Despite the congresswoman's support for federal funding of local projects, Mrs. Carroll and other critics say she is distracted by the investigation and neglecting her constituency.

"Jennifer is interested in paying attention to the constituents and not miring the district in controversy, as we've seen with the incumbent," said Alvin Williams, executive director of Black America's PAC.

"Jennifer brings something to the district that is woefully lacking, and that's credibility with the voters," he said.

Despite Mrs. Carroll's fund-raising success and strong support from key Republicans, Democrats say that the seat is safe, and that they are not worried.

"She has a very firm grip," one Democratic campaign consultant said of Miss Brown.

"We have the opportunity to pick up two to five seats, and the GOP is doing everything they can to distract attention from that sobering reality," the consultant said.

Republicans had hoped to defeat Miss Brown in 1998, when the charges against her first surfaced. Money also flowed into the war chest of her campaign opponent then, Bill Randall, a black minister and businessman. However, his campaign was derailed by newspaper reports that he failed to pay nearly $30,000 in taxes and pleaded no contest to a bad-check charge in 1988.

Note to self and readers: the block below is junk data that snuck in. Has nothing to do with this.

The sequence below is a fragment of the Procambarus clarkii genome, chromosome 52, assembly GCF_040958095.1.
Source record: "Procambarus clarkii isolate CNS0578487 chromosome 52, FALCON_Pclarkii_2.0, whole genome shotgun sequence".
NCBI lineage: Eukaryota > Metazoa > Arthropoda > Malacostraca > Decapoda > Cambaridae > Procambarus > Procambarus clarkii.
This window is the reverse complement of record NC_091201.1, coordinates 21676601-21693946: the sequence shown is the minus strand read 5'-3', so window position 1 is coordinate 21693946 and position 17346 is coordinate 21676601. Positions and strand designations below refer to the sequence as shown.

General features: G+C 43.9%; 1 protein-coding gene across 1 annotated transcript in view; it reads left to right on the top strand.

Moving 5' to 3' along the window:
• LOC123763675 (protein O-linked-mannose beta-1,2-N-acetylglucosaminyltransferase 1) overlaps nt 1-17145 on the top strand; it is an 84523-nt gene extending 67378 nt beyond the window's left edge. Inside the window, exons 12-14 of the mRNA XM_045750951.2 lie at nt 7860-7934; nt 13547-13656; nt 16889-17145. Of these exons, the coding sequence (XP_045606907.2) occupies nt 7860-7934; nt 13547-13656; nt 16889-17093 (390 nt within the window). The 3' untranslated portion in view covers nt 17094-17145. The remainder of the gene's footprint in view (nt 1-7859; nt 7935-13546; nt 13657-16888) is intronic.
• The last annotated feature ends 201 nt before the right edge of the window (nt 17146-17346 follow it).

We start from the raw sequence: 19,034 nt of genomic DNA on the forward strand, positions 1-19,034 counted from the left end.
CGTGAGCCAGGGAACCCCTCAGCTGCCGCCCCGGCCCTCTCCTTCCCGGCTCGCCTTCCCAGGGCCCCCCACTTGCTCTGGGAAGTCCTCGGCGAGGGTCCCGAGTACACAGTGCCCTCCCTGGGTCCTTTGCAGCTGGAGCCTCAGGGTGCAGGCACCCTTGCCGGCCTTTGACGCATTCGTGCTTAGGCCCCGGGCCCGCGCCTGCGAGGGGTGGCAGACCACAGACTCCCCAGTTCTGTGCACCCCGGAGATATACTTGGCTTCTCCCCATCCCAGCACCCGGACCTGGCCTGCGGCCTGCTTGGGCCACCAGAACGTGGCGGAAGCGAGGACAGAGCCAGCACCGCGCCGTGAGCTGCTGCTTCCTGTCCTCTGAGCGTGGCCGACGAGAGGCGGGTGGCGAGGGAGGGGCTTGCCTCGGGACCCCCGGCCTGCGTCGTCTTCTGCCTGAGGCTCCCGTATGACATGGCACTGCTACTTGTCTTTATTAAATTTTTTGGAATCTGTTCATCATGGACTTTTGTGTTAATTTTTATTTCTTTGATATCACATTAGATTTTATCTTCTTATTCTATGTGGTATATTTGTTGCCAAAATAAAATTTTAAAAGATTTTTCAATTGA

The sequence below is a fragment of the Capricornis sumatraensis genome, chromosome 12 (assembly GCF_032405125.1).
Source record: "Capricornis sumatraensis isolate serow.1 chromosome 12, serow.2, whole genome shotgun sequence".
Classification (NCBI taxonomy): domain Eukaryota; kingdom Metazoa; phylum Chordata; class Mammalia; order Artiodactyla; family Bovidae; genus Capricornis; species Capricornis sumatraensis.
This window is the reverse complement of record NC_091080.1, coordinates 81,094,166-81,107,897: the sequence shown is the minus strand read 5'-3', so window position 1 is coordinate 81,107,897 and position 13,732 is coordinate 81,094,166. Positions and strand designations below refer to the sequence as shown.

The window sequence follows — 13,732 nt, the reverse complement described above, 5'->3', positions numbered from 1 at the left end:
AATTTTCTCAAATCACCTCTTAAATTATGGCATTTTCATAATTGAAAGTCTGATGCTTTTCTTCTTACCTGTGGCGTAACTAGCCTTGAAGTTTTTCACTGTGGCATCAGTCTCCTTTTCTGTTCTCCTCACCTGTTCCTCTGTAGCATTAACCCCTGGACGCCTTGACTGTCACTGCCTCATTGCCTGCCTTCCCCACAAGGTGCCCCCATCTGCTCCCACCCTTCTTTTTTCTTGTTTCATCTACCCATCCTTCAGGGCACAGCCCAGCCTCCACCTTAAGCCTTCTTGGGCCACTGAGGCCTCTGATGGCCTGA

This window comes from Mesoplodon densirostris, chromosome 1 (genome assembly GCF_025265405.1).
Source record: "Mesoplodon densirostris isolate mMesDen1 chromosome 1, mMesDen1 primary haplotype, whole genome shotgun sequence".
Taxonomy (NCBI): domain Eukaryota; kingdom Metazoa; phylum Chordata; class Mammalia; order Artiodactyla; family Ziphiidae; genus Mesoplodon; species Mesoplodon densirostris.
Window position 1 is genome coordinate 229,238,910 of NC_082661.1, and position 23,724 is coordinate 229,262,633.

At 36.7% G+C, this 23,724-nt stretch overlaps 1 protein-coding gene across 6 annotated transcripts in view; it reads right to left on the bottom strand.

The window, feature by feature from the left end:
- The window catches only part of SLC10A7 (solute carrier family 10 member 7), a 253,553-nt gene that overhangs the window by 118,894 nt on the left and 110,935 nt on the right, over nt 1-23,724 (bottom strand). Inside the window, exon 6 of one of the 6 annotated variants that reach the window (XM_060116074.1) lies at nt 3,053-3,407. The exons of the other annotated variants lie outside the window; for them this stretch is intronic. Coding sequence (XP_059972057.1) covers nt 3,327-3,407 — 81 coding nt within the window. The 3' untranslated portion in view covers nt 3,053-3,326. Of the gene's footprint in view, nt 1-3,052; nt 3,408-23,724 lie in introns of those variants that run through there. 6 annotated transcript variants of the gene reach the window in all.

Miss Brown won a fourth term handily, with 59 percent of the vote.

One Florida Republican Party official, who spoke on condition of anonymity, said that despite the controversies and congressional investigation, Miss Brown will be a tough candidate to beat.

"She would win even if she were indicted tomorrow," the party official said.

Supporters for Mrs. Carroll also admit it will be a chore to persuade traditional Democrats to cross party lines for a Republican.

"They think right, but they vote left," Mr. Williams said.

A Jacksonville Democratic activist, who also spoke on condition of anonymity, agreed that black voters support Republican values, especially on issues relating to church and family, but said they are loyal to the Democratic Party.

"Money doesn't mean a thing, it's a Democratic district, and African Americans just don't vote Republican that's such a reach for them," the activist said.